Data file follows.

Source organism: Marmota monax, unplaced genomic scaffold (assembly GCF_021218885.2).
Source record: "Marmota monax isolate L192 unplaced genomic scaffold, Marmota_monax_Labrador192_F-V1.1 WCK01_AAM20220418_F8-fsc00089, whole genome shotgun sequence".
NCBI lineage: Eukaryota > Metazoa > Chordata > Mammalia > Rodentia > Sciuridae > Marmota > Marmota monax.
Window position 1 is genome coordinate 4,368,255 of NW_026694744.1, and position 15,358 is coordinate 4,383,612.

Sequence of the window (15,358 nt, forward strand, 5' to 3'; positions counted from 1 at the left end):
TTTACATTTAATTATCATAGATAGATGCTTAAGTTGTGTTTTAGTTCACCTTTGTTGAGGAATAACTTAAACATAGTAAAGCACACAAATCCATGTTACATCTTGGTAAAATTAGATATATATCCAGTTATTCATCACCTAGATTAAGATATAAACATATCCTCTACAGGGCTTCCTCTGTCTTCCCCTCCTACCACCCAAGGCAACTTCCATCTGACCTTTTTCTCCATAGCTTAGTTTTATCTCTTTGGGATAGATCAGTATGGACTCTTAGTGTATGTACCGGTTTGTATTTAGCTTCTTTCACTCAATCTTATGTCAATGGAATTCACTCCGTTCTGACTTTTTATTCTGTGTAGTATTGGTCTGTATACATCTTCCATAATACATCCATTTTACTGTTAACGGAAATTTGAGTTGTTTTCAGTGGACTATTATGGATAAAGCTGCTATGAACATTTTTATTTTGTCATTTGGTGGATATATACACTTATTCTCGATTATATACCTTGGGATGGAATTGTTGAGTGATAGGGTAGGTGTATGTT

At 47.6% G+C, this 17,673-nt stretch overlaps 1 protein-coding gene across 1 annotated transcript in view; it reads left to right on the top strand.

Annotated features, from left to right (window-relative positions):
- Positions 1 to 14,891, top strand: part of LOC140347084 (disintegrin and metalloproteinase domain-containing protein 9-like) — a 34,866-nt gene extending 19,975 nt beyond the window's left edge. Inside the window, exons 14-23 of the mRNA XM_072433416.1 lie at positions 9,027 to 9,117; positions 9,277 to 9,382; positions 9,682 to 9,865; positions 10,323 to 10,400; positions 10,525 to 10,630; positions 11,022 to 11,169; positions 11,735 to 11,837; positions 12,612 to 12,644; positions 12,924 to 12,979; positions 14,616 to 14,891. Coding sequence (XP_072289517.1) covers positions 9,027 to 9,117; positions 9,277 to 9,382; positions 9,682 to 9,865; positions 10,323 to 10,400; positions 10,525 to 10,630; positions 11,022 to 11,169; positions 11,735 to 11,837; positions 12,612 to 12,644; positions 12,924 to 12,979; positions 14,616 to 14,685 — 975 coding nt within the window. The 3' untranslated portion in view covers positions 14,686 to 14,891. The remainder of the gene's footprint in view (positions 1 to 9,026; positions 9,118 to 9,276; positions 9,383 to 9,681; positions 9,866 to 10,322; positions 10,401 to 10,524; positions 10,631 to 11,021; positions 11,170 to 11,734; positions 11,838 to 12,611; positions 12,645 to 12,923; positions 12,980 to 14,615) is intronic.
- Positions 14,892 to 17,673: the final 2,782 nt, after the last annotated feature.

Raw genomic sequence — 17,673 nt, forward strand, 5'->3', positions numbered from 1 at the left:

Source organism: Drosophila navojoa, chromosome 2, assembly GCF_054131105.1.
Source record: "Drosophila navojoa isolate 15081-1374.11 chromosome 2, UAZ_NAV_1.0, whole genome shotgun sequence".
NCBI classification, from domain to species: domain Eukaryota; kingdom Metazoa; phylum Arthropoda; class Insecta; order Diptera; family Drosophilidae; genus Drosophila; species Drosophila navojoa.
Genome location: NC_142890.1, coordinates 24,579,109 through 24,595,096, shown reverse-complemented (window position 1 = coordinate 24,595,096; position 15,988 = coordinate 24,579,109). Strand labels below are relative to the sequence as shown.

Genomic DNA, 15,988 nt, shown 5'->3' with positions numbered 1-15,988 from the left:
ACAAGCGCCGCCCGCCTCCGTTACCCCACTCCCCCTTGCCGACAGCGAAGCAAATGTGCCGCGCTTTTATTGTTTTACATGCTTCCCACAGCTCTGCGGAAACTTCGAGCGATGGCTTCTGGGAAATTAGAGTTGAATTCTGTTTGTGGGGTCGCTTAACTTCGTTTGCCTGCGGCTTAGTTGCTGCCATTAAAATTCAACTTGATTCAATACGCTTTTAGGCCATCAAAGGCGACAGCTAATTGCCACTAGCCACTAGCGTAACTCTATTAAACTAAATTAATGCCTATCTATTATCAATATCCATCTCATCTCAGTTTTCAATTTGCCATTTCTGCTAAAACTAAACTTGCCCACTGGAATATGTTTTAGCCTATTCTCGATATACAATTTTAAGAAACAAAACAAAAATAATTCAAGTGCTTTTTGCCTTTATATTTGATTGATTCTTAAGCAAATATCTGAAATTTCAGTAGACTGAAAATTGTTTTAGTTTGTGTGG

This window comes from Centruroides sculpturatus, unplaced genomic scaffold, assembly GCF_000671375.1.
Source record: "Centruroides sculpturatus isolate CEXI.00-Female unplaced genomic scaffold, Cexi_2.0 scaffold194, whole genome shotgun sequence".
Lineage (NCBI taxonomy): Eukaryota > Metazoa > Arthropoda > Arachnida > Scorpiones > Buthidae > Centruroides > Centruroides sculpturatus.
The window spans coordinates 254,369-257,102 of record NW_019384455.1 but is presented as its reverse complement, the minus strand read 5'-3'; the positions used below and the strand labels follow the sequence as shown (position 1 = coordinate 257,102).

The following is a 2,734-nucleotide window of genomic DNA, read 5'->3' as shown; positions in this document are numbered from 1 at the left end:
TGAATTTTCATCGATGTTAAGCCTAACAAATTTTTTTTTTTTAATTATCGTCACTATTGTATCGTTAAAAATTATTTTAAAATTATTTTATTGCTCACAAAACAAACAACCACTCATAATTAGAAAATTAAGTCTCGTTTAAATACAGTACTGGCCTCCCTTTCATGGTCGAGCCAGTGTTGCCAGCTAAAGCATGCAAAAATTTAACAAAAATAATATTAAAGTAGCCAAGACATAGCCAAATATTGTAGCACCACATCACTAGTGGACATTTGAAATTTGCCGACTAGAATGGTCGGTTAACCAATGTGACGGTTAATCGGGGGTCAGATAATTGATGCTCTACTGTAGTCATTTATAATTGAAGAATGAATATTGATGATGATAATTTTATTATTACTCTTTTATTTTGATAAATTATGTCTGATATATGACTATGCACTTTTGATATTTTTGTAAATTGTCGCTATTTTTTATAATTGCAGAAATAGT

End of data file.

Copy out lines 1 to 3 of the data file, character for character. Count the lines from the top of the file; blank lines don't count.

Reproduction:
Source organism: Marmota monax, unplaced genomic scaffold (assembly GCF_021218885.2).
Source record: "Marmota monax isolate L192 unplaced genomic scaffold, Marmota_monax_Labrador192_F-V1.1 WCK01_AAM20220418_F8-fsc00089, whole genome shotgun sequence".
NCBI lineage: Eukaryota > Metazoa > Chordata > Mammalia > Rodentia > Sciuridae > Marmota > Marmota monax.